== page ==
First of all, like all mothers ... ok, most mothers, my sons are most definitely at the top of a relatively short list of those I would die for (no pun intended.) I remember after the Professor moved out I slept with one of their "souvenir" baseball bats under my pillow in case I needed to bludgeon someone who broke into the house and threatened us. Yeah, me and a 12" bat from The Baseball Hall of Fame in Cooperstown, NY vs. a robber. Not good odds ... but I was willing to play them. Or at least pretend that not only I could, but that I WOULD, and WIN! Or die fighting for them. Go me! Go Sons. GO TEAM!
I realize that due to my own background, birthing and raising said fine young men was/is not only something I LONGED for, but something I DID, and while I certainly didn't do it perfectly, I did it with positive intention, love and RESPECT for who they each were as individuals. I recognize that after a decade of childbearing and another couple of child rearing it has been 32 years since I carried a child w/in me and will be another 18 months until the youngest has graduated from college. Just doing the math (love the math.) When that day comes, I will be 57 years old and more than half of those years (33.6 years to be exact) will have been spent with them in the FOREFRONT of who I was/am.
So it is with this respect for who they ARE as young and approaching not so young adults, that I am no longer going to write about them specifically. When I started this blog journey I did so so I could tell them MY story ... which got lost in the shuffle of child bearing/child rearing/divorce/graduate school/child rearing/teaching and more child rearing.
My favorite Sister/Cousin (I'll talk more about this phrase later) is an accomplished writer whom I LOVE to read and talk to. She has guided me through negotiating my birth family, divorce, and was there (in NY) to long distance talk me through getting a diagnosis (although I do think there really WERE times she truly thought I was nuts.) She is bright, she is bold, she is frank ... and she herself is at the top of a very short list of those I call when in SEVERE distress. I know she'll give it to me straight, no sugar on top, and definitely no cherry.
After the aforementioned convo with one of the sons I wrote her and asked, "How does one write about one's life and NOT include their children?" She wrote back and said that when he was ll, "Boy" asked that he no longer be mentioned in her columns. Boy is now a Grown Up and I haven't read a public thing about him for more than a decade. Yes, she also keeps her word, no matter how unhappy or uncomfortable that may make someone else. Harsh? I used to think she was ... now I just see her as one who is just totally comfortable being herself. Because she had to be to get through her own life, grew into it, and she became it as much as it became her. I truly love this woman. But I digress.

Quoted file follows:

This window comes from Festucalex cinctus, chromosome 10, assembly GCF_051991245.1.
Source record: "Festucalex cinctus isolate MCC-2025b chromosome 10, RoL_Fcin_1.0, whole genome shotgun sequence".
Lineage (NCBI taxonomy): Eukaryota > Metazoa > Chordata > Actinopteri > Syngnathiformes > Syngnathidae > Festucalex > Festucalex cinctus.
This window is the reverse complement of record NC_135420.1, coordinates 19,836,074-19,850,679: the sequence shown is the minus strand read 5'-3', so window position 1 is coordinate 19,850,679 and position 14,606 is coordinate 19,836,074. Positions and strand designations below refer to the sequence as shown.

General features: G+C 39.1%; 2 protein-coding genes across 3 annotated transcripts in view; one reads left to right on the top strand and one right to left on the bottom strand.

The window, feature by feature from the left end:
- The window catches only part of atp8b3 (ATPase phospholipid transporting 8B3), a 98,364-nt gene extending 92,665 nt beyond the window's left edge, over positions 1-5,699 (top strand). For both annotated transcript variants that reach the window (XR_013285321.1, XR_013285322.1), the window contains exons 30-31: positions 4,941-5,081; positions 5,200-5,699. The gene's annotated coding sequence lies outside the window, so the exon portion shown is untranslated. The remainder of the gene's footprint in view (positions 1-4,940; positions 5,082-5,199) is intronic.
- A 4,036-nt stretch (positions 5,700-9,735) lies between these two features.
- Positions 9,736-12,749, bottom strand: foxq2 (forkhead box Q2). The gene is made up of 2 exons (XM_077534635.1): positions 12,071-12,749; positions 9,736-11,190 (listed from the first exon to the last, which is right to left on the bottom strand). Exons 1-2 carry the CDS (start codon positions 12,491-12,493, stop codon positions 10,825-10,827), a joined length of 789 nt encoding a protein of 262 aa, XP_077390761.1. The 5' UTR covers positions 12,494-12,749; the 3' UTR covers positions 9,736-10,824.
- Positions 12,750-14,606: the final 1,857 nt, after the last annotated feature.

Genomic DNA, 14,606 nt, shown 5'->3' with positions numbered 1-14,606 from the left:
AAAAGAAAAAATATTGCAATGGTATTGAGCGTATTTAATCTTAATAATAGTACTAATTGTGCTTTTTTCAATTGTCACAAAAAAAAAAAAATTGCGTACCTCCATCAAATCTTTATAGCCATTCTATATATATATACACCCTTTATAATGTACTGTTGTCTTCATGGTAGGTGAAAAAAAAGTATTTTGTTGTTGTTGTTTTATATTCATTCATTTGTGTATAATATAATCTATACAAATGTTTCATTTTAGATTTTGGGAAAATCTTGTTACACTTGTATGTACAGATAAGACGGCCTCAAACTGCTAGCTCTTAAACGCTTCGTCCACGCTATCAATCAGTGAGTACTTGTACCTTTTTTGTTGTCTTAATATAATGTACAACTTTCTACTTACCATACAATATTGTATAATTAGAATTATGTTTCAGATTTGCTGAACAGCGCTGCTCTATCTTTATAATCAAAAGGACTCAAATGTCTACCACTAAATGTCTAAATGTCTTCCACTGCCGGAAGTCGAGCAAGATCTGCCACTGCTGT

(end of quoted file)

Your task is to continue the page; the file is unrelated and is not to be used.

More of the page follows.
I'm past the "empty nest syndrome," past the lack-of-soccer-shoes-in-the-hall syndrome, and past the backpacks-on-the-floor syndrome. But hopefully, I will never be "out" of the mommy- love syndrome. I imagine w/in the next five years or so I'll also be in grandmother-love (although I hope for a more original moniker than THAT!) I'm thinking of stealing "Ya Ya" from a midwest friend. But in the end, my grandchildren will call me whatever comes out of their mouths, and I'll think it pure gold.
Back to The Sons. One of my parenting "themes" and consequently teaching "themes," is that children deserve a childhood. One as carefree and childlike as possible. A child deserves to grow up crawling/toddling/walking/running his or her path, not in the shadow of another sibling or adult: to be who THEY were born to be. And I can say, with tears in my eyes, I think I did an ok job at this given what I had to work with at the time. But my job isn't over yet. In able to STILL give them that childhood, I need to respect it long after it's gone.
To that end, I will no longer be writing about individual sons. I may write about them as a group, but I will not "rat them out," "give them up," or otherwise betray the sanctity of their short yet precious youths. May they grow stronger, more secure in who THEY are and in the love of their family and friends, and more into the men they were born to be.
I love you, guys.
Mommy mommy -